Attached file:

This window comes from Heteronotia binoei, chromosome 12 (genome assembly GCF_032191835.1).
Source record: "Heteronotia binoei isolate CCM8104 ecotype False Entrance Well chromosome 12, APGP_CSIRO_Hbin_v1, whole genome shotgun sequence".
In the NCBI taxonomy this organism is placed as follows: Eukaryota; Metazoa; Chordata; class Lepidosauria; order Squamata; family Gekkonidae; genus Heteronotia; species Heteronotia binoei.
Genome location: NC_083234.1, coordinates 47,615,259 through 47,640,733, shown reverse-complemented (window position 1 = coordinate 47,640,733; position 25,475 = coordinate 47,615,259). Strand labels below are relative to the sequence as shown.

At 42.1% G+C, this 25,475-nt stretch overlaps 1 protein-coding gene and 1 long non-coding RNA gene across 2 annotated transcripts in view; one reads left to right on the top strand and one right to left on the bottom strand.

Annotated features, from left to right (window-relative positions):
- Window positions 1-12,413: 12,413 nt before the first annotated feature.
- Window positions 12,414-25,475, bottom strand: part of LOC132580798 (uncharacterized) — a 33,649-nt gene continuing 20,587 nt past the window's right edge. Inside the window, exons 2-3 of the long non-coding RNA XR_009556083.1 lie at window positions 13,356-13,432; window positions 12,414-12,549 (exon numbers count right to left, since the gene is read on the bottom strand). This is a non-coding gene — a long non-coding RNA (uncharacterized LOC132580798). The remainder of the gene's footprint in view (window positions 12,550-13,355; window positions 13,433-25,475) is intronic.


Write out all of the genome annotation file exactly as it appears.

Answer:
This window comes from Heteronotia binoei, chromosome 12 (genome assembly GCF_032191835.1).
Source record: "Heteronotia binoei isolate CCM8104 ecotype False Entrance Well chromosome 12, APGP_CSIRO_Hbin_v1, whole genome shotgun sequence".
In the NCBI taxonomy this organism is placed as follows: Eukaryota; Metazoa; Chordata; class Lepidosauria; order Squamata; family Gekkonidae; genus Heteronotia; species Heteronotia binoei.
Genome location: NC_083234.1, coordinates 47,615,259 through 47,640,733, shown reverse-complemented (window position 1 = coordinate 47,640,733; position 25,475 = coordinate 47,615,259). Strand labels below are relative to the sequence as shown.

At 42.1% G+C, this 25,475-nt stretch overlaps 1 protein-coding gene and 1 long non-coding RNA gene across 2 annotated transcripts in view; one reads left to right on the top strand and one right to left on the bottom strand.

Annotated features, from left to right (window-relative positions):
- Window positions 1-12,413: 12,413 nt before the first annotated feature.
- Window positions 12,414-25,475, bottom strand: part of LOC132580798 (uncharacterized) — a 33,649-nt gene continuing 20,587 nt past the window's right edge. Inside the window, exons 2-3 of the long non-coding RNA XR_009556083.1 lie at window positions 13,356-13,432; window positions 12,414-12,549 (exon numbers count right to left, since the gene is read on the bottom strand). This is a non-coding gene — a long non-coding RNA (uncharacterized LOC132580798). The remainder of the gene's footprint in view (window positions 12,550-13,355; window positions 13,433-25,475) is intronic.